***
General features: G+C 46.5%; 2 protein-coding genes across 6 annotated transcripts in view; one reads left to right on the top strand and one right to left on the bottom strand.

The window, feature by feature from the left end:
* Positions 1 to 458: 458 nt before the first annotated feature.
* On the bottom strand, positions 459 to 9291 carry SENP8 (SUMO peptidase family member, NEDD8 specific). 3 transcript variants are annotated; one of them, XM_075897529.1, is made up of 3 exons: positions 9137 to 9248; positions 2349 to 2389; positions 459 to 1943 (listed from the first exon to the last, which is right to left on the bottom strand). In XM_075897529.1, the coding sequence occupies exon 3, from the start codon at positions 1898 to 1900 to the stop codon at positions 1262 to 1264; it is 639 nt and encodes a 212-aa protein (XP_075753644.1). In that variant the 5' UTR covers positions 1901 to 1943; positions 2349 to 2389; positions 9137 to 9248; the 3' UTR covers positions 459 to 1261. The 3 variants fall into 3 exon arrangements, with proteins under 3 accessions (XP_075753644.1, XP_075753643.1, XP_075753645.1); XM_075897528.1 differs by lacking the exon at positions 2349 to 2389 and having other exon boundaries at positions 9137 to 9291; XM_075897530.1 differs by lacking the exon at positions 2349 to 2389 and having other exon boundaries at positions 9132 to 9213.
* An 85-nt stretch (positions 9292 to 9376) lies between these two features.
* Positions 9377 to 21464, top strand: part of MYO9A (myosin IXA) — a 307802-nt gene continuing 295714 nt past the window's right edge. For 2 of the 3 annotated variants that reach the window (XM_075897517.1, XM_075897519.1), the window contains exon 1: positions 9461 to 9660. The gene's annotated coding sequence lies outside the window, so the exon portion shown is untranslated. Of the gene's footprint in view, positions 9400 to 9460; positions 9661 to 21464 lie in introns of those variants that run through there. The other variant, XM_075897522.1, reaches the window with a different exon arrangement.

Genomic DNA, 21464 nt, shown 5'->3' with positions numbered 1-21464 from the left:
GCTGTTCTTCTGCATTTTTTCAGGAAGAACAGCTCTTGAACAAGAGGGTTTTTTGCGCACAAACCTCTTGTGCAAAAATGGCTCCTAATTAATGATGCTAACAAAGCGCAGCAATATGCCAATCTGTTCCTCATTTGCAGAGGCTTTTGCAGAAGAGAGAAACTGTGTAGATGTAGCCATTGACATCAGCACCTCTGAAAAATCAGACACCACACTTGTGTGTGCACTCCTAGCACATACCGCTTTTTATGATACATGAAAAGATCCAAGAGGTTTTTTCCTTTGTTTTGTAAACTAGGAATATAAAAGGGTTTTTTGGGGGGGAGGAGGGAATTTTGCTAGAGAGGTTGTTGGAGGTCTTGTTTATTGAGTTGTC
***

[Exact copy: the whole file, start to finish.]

General features: G+C 46.5%; 2 protein-coding genes across 6 annotated transcripts in view; one reads left to right on the top strand and one right to left on the bottom strand.

The window, feature by feature from the left end:
* Positions 1 to 458: 458 nt before the first annotated feature.
* On the bottom strand, positions 459 to 9291 carry SENP8 (SUMO peptidase family member, NEDD8 specific). 3 transcript variants are annotated; one of them, XM_075897529.1, is made up of 3 exons: positions 9137 to 9248; positions 2349 to 2389; positions 459 to 1943 (listed from the first exon to the last, which is right to left on the bottom strand). In XM_075897529.1, the coding sequence occupies exon 3, from the start codon at positions 1898 to 1900 to the stop codon at positions 1262 to 1264; it is 639 nt and encodes a 212-aa protein (XP_075753644.1). In that variant the 5' UTR covers positions 1901 to 1943; positions 2349 to 2389; positions 9137 to 9248; the 3' UTR covers positions 459 to 1261. The 3 variants fall into 3 exon arrangements, with proteins under 3 accessions (XP_075753644.1, XP_075753643.1, XP_075753645.1); XM_075897528.1 differs by lacking the exon at positions 2349 to 2389 and having other exon boundaries at positions 9137 to 9291; XM_075897530.1 differs by lacking the exon at positions 2349 to 2389 and having other exon boundaries at positions 9132 to 9213.
* An 85-nt stretch (positions 9292 to 9376) lies between these two features.
* Positions 9377 to 21464, top strand: part of MYO9A (myosin IXA) — a 307802-nt gene continuing 295714 nt past the window's right edge. For 2 of the 3 annotated variants that reach the window (XM_075897517.1, XM_075897519.1), the window contains exon 1: positions 9461 to 9660. The gene's annotated coding sequence lies outside the window, so the exon portion shown is untranslated. Of the gene's footprint in view, positions 9400 to 9460; positions 9661 to 21464 lie in introns of those variants that run through there. The other variant, XM_075897522.1, reaches the window with a different exon arrangement.

Genomic DNA, 21464 nt, shown 5'->3' with positions numbered 1-21464 from the left:
GCTGTTCTTCTGCATTTTTTCAGGAAGAACAGCTCTTGAACAAGAGGGTTTTTTGCGCACAAACCTCTTGTGCAAAAATGGCTCCTAATTAATGATGCTAACAAAGCGCAGCAATATGCCAATCTGTTCCTCATTTGCAGAGGCTTTTGCAGAAGAGAGAAACTGTGTAGATGTAGCCATTGACATCAGCACCTCTGAAAAATCAGACACCACACTTGTGTGTGCACTCCTAGCACATACCGCTTTTTATGATACATGAAAAGATCCAAGAGGTTTTTTCCTTTGTTTTGTAAACTAGGAATATAAAAGGGTTTTTTGGGGGGGAGGAGGGAATTTTGCTAGAGAGGTTGTTGGAGGTCTTGTTTATTGAGTTGTC